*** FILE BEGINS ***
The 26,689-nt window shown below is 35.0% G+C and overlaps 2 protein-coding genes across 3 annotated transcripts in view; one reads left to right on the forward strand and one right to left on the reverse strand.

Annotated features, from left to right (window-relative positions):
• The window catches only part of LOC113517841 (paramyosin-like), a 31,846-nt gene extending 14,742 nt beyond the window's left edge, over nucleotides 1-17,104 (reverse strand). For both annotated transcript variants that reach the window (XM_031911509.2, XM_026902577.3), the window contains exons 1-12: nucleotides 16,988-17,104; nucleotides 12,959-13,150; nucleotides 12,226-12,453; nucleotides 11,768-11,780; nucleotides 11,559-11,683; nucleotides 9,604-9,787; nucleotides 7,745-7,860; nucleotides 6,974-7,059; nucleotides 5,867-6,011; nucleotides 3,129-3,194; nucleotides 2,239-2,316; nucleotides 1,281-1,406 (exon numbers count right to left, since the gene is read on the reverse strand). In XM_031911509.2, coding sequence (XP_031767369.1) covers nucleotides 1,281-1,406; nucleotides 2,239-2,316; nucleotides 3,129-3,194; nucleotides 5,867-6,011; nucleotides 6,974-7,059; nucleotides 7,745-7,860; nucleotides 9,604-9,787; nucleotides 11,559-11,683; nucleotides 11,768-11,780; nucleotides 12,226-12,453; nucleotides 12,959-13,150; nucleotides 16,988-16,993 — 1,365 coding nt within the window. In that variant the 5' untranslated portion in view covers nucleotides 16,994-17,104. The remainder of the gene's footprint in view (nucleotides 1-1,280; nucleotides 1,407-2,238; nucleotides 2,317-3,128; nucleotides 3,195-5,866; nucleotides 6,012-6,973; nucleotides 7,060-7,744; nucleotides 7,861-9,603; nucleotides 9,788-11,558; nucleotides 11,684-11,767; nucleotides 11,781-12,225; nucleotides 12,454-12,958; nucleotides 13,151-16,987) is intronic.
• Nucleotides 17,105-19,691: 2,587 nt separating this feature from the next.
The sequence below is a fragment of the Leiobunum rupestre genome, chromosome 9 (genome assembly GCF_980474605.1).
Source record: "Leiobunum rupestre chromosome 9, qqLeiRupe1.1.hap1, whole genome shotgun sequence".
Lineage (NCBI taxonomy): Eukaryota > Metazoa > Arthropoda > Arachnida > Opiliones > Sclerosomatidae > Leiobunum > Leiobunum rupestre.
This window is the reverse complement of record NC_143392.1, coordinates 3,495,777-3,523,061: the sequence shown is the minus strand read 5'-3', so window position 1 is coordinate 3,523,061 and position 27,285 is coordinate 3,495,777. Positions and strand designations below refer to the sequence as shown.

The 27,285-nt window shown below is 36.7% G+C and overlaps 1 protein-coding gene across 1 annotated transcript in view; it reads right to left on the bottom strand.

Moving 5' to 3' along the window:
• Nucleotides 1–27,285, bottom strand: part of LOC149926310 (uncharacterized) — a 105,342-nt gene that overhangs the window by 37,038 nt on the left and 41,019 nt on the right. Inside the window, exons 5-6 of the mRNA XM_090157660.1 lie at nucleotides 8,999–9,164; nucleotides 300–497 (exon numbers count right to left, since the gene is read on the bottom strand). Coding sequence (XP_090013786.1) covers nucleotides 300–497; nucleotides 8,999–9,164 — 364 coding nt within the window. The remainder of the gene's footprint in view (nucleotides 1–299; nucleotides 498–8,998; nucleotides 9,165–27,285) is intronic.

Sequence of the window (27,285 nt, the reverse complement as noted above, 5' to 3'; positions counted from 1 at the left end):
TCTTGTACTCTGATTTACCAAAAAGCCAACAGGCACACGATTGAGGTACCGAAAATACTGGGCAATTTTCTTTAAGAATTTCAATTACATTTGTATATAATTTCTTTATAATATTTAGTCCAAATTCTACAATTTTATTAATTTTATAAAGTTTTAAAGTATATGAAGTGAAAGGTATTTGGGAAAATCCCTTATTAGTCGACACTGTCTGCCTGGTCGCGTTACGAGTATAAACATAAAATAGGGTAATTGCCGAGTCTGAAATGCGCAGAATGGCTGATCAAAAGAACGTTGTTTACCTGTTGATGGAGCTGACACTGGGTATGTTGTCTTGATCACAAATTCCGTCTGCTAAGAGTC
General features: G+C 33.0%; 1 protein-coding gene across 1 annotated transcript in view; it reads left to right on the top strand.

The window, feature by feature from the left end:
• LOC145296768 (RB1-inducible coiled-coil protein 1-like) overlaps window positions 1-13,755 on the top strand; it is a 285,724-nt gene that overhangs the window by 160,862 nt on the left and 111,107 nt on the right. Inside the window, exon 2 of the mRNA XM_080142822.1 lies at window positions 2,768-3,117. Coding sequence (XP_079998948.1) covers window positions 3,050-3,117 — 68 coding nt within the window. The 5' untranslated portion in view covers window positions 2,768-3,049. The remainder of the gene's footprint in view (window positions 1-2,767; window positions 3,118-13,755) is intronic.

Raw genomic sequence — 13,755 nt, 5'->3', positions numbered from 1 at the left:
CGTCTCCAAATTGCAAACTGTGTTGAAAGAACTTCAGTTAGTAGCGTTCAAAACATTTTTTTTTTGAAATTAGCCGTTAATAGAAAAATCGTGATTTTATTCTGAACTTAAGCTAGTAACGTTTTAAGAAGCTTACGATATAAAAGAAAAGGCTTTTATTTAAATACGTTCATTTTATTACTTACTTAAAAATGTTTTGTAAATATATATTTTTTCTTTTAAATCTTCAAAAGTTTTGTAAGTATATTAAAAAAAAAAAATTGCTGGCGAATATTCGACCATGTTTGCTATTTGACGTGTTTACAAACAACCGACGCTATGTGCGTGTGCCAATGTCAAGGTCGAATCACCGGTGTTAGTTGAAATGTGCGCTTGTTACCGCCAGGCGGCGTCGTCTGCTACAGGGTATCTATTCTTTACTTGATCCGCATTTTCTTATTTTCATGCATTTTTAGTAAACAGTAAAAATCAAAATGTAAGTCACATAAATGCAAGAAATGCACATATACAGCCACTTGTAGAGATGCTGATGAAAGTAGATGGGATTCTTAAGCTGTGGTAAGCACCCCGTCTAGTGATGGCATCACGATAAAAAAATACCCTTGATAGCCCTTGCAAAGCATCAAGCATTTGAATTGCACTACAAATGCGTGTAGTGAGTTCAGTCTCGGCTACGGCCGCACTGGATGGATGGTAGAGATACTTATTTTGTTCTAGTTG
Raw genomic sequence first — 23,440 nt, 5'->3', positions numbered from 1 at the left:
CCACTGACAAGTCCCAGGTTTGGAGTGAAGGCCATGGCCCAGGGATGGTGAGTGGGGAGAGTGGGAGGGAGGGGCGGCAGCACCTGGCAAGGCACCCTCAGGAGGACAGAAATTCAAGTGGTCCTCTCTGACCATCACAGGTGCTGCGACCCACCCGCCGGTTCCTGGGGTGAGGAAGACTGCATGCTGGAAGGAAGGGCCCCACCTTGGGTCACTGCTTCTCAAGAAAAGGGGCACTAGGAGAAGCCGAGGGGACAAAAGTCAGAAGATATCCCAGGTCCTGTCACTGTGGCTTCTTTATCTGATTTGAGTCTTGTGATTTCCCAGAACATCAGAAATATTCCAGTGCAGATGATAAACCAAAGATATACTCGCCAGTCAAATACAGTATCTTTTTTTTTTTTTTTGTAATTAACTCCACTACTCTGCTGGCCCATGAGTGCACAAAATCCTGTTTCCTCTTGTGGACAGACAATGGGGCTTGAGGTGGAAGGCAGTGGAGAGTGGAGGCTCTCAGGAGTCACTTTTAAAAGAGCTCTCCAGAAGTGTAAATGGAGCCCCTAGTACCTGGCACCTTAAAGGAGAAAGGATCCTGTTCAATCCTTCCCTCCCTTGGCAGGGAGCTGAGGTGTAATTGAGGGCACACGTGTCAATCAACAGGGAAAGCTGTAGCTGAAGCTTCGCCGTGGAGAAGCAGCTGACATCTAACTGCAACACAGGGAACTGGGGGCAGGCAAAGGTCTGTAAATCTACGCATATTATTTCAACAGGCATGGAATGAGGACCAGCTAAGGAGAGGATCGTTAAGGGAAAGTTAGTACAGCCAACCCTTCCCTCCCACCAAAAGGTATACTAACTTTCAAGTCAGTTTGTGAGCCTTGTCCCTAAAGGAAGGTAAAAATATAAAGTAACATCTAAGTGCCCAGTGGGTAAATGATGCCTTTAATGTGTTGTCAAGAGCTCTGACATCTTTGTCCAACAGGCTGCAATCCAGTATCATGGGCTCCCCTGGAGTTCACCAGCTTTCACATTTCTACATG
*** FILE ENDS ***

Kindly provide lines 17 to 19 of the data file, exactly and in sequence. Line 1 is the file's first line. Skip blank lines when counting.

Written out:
Raw genomic sequence — 13,755 nt, 5'->3', positions numbered from 1 at the left:
CGTCTCCAAATTGCAAACTGTGTTGAAAGAACTTCAGTTAGTAGCGTTCAAAACATTTTTTTTTTGAAATTAGCCGTTAATAGAAAAATCGTGATTTTATTCTGAACTTAAGCTAGTAACGTTTTAAGAAGCTTACGATATAAAAGAAAAGGCTTTTATTTAAATACGTTCATTTTATTACTTACTTAAAAATGTTTTGTAAATATATATTTTTTCTTTTAAATCTTCAAAAGTTTTGTAAGTATATTAAAAAAAAAAAATTGCTGGCGAATATTCGACCATGTTTGCTATTTGACGTGTTTACAAACAACCGACGCTATGTGCGTGTGCCAATGTCAAGGTCGAATCACCGGTGTTAGTTGAAATGTGCGCTTGTTACCGCCAGGCGGCGTCGTCTGCTACAGGGTATCTATTCTTTACTTGATCCGCATTTTCTTATTTTCATGCATTTTTAGTAAACAGTAAAAATCAAAATGTAAGTCACATAAATGCAAGAAATGCACATATACAGCCACTTGTAGAGATGCTGATGAAAGTAGATGGGATTCTTAAGCTGTGGTAAGCACCCCGTCTAGTGATGGCATCACGATAAAAAAATACCCTTGATAGCCCTTGCAAAGCATCAAGCATTTGAATTGCACTACAAATGCGTGTAGTGAGTTCAGTCTCGGCTACGGCCGCACTGGATGGATGGTAGAGATACTTATTTTGTTCTAGTTG
Raw genomic sequence first — 23,440 nt, 5'->3', positions numbered from 1 at the left: